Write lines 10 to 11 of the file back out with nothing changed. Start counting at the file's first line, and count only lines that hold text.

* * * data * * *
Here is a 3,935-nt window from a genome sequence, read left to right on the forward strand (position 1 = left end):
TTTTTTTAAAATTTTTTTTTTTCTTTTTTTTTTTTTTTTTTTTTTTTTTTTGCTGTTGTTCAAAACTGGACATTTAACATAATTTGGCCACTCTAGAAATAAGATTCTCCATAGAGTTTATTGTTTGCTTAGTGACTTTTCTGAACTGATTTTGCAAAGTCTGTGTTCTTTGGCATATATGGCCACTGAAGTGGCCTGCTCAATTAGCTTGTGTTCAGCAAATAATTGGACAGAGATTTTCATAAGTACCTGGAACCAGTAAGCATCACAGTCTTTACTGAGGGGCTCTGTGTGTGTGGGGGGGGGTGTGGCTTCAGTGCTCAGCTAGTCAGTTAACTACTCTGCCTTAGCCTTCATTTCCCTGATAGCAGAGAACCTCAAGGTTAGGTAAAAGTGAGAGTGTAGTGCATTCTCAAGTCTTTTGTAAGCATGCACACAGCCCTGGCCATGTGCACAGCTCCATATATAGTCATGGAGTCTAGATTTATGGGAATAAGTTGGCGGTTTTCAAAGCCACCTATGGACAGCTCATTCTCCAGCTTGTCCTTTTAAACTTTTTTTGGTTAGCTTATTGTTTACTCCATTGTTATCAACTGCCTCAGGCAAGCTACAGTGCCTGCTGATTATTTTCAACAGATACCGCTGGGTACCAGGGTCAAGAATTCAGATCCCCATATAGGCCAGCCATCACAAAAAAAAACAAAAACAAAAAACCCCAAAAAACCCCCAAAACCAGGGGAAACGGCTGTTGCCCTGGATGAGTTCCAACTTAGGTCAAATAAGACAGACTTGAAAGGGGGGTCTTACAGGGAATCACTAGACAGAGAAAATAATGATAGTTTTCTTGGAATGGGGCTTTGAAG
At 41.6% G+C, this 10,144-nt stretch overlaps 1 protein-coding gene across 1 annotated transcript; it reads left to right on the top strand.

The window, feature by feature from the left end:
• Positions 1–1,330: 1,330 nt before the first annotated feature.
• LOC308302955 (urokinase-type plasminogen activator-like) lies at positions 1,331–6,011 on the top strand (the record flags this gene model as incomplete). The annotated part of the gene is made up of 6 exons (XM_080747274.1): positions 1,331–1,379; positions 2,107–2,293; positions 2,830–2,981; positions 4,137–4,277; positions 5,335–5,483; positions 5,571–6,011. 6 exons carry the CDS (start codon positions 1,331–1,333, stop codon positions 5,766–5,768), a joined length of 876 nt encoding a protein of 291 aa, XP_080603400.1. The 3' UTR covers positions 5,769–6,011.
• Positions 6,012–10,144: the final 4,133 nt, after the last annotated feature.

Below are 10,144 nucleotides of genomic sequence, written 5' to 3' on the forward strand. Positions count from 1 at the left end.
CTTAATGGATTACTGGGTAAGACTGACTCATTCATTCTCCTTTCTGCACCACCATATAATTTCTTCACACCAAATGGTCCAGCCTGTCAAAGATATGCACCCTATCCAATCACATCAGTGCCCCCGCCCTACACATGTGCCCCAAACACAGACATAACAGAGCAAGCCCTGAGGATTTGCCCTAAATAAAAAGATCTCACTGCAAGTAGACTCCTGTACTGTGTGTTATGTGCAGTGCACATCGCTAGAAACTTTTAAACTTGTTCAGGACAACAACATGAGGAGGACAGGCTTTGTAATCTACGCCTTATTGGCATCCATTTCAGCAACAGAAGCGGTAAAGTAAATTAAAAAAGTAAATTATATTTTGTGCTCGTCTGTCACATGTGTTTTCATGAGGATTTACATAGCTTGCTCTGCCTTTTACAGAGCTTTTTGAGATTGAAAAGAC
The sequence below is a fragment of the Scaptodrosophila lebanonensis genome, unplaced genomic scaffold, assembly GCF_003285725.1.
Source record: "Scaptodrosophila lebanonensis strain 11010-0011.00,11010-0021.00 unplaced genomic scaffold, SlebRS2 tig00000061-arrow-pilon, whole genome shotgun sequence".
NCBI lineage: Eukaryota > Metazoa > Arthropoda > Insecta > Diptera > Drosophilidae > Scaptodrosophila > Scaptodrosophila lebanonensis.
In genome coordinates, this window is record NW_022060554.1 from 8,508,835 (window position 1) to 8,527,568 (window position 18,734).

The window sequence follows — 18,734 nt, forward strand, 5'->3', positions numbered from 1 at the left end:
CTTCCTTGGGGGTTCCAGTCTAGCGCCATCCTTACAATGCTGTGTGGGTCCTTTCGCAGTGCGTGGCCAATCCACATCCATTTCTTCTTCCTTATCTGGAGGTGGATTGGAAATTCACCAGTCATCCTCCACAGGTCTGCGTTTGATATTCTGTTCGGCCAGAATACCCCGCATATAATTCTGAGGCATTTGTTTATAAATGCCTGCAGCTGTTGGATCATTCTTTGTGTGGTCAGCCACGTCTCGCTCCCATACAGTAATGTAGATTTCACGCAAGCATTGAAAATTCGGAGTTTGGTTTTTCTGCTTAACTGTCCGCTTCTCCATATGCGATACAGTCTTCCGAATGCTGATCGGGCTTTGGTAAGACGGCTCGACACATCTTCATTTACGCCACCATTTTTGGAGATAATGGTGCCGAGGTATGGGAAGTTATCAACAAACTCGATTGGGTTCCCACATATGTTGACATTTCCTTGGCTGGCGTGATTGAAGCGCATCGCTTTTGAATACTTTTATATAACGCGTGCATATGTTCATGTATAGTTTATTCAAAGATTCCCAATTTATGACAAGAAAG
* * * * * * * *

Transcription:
The sequence below is a fragment of the Scaptodrosophila lebanonensis genome, unplaced genomic scaffold, assembly GCF_003285725.1.
Source record: "Scaptodrosophila lebanonensis strain 11010-0011.00,11010-0021.00 unplaced genomic scaffold, SlebRS2 tig00000061-arrow-pilon, whole genome shotgun sequence".